Advice for Moving in Boston

Advice for Moving

As hard as it is to believe, summer is about to end, meaning that Boston’s unofficial “moving day” is about to begin.  With dozens of college and graduate students, young professionals, and other renters in the Boston area, the beginning of September is the busiest time of the year for moving.  If you are one of the many who will be moving this week, here is some advice for moving.  While this is aimed for those in Boston, this advice generally pertains to any landlord or tenant in Massachusetts.

Get Everything in Writing and Save Copies For Yourself

Arguably the most important advice for moving is to get everything in writing, and keep copies for yourself.  If you’re signing a lease, giving or accepting first and last month’s rent, or otherwise agreeing to an particular term of your tenancy, you want this in writing.  Just as important, be sure you keep copies for yourself.

Take Photos of An Apartment When Moving In and Out

If you are moving in or out of an apartment, take advantage of your smartphone’s camera and take pictures of your unit.  Disputes over the condition of a rental unit can easily be resolved if the tenant or landlord has photographic evidence of the apartment.  Even if you are certain that no problems will arise, take five minutes and do this simple step.  Even better, ask a friend or family member to come with you to the apartment, so you have a witness if such a problem does come up.  This is a simple piece of advice for moving that can make all the difference later on.

Know What to Do About Poor Conditions in a Rental Unit 

Another important piece of advice for moving is to know what to do if your apartment is not in the condition it is suppose to be.  In such a case, you should immediately contact the landlord, report the problem (in writing), and give the landlord an opportunity to correct the defects.  If the landlord fails to take care of it, you can file a complaint with the City of Boston Inspectional Services (if you are renting outside of Boston, contact your town or city government for the appropriate agency to file a complaint).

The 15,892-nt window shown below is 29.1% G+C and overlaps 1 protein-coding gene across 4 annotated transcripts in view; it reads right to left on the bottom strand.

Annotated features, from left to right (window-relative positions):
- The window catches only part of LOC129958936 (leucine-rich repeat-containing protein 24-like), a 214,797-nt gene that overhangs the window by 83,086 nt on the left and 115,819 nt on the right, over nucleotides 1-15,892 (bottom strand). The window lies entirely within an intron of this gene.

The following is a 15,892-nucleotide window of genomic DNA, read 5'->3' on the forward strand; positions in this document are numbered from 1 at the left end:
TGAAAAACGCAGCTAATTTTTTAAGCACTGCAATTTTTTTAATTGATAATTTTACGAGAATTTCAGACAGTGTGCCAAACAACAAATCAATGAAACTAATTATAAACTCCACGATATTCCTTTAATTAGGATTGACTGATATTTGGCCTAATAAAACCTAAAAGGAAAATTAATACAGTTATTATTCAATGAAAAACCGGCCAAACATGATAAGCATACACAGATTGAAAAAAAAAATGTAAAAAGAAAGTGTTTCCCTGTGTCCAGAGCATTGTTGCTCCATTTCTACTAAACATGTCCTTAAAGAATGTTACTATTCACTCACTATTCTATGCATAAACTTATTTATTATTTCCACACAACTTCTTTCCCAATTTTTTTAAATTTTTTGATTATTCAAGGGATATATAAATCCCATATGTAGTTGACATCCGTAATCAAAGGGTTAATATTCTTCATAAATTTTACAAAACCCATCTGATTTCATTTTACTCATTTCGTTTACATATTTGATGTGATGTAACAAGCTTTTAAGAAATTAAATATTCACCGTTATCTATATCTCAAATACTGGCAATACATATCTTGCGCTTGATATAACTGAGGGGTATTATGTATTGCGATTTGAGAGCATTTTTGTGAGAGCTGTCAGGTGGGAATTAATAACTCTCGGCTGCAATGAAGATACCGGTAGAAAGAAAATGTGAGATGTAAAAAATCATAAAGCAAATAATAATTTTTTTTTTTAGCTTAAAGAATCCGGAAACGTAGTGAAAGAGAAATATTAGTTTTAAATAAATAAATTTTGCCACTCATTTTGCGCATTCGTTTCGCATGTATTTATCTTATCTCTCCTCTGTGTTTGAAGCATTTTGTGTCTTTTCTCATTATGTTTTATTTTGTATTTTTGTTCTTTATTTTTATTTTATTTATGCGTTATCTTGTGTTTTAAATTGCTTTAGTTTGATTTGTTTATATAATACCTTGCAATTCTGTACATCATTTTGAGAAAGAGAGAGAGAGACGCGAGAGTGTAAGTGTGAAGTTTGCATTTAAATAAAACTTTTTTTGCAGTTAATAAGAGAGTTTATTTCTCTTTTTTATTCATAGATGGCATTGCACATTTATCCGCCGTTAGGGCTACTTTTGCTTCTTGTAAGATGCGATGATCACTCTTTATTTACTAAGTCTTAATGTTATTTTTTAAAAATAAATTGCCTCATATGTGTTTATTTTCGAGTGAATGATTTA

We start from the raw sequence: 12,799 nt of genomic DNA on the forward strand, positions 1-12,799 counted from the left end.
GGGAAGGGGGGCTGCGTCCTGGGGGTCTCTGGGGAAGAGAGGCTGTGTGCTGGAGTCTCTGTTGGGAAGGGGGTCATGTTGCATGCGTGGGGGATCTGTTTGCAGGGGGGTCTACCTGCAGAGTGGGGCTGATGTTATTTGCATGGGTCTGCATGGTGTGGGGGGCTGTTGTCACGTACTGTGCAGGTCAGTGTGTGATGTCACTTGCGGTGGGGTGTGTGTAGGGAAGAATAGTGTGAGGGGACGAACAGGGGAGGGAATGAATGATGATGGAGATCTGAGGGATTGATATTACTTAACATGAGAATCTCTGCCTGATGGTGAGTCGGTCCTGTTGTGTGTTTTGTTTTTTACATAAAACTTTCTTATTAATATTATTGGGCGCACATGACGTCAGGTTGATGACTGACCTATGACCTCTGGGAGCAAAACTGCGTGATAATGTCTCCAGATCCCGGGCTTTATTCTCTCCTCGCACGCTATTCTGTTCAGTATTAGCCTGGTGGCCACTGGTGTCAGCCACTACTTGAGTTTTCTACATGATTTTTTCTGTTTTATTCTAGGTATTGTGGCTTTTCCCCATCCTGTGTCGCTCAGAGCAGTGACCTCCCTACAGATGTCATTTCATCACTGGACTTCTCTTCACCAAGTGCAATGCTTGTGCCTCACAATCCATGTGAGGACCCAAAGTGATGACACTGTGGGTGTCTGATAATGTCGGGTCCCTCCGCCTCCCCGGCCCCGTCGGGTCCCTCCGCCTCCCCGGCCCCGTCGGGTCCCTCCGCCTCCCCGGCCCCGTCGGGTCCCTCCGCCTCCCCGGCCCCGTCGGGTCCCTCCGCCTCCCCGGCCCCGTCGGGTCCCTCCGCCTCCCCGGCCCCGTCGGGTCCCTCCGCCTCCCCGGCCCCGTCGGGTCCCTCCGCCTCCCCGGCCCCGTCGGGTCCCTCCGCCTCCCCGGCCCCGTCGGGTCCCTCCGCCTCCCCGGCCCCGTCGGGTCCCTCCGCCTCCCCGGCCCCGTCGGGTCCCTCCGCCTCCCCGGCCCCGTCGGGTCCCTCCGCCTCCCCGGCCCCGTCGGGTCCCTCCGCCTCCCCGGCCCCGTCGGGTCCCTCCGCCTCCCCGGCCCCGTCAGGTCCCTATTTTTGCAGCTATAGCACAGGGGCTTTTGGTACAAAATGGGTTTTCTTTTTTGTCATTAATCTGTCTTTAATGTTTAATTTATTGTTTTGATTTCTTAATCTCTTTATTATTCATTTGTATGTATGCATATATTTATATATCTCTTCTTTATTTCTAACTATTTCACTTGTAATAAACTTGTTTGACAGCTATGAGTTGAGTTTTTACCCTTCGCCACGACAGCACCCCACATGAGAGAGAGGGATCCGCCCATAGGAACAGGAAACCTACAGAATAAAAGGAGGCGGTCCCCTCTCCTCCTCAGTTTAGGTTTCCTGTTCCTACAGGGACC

It is important to know that a landlord cannot retaliate against a tenant for filing such a complaint.  In other words, the landlord cannot “punish” a tenant by evicting them or changing the terms of their tenancy.

For landlords, be certain to address complaints in an apartment promptly.  Failure to do so can lead to larger problems down the road.

Be Aware of Massachusetts’s Security Deposit Law

Massachusetts has one of the strictest security deposit laws in the country.  This law is so long and detailed that most do not understand all of its provisions, and many landlords fail to comply with it.  For this reason, I advise that landlords do not accept a security deposit.  If you are a landlord and have accepted a security deposit, consider speaking to a landlord-tenant attorney to ensure you are in compliance with this law.

For tenants, problems with security deposits often arise when tenants attempt to get their deposits back.  If you are having such a problem, an attorney may be able to help.  Massachusetts’s security deposit law provides for attorney fees and treble damages against landlords who do not follow this law.

Don’t Get “Storrowed”

In addition to always having traffic, Storrow Drive is known for being a “trap for the unwary” on moving day.  Trucks are not allowed on this parkway, and each year, at least one renter makes the news for getting stuck under one of Storrow Drive’s many bridges.  Don’t let this be you.

If you need help with a landlord-tenant matter, contact me for a consultation.

Help With A Security Deposit

Help With A Security Deposit

Both tenants and landlords can benefit from help with a security deposit.  Massachusetts’s security deposit law is not light reading, and often requires even the most experienced landlord-tenant attorney to review the law more than once to understand its many, many provisions.  An experienced attorney can often provide invaluable help with a security deposit matter.

Landlords Who Have Accepted A Security Deposit From a Tenant

I, along with many other attorneys (as well as a former Housing Court judge) recommend that landlords do not take a security deposit from a tenant.  The law has too many requirements for a landlord to comply with, and the risks of violating the law are steep, which can include treble damages, attorney fees, and costs.

For landlords, help with a security deposit often involves determining whether a landlord complied with the law’s detailed requirements.  If a landlord has erred in holding one of these deposits, an attorney can often help assist a landlord in avoiding or minimizing the damages that can arise from violating this law.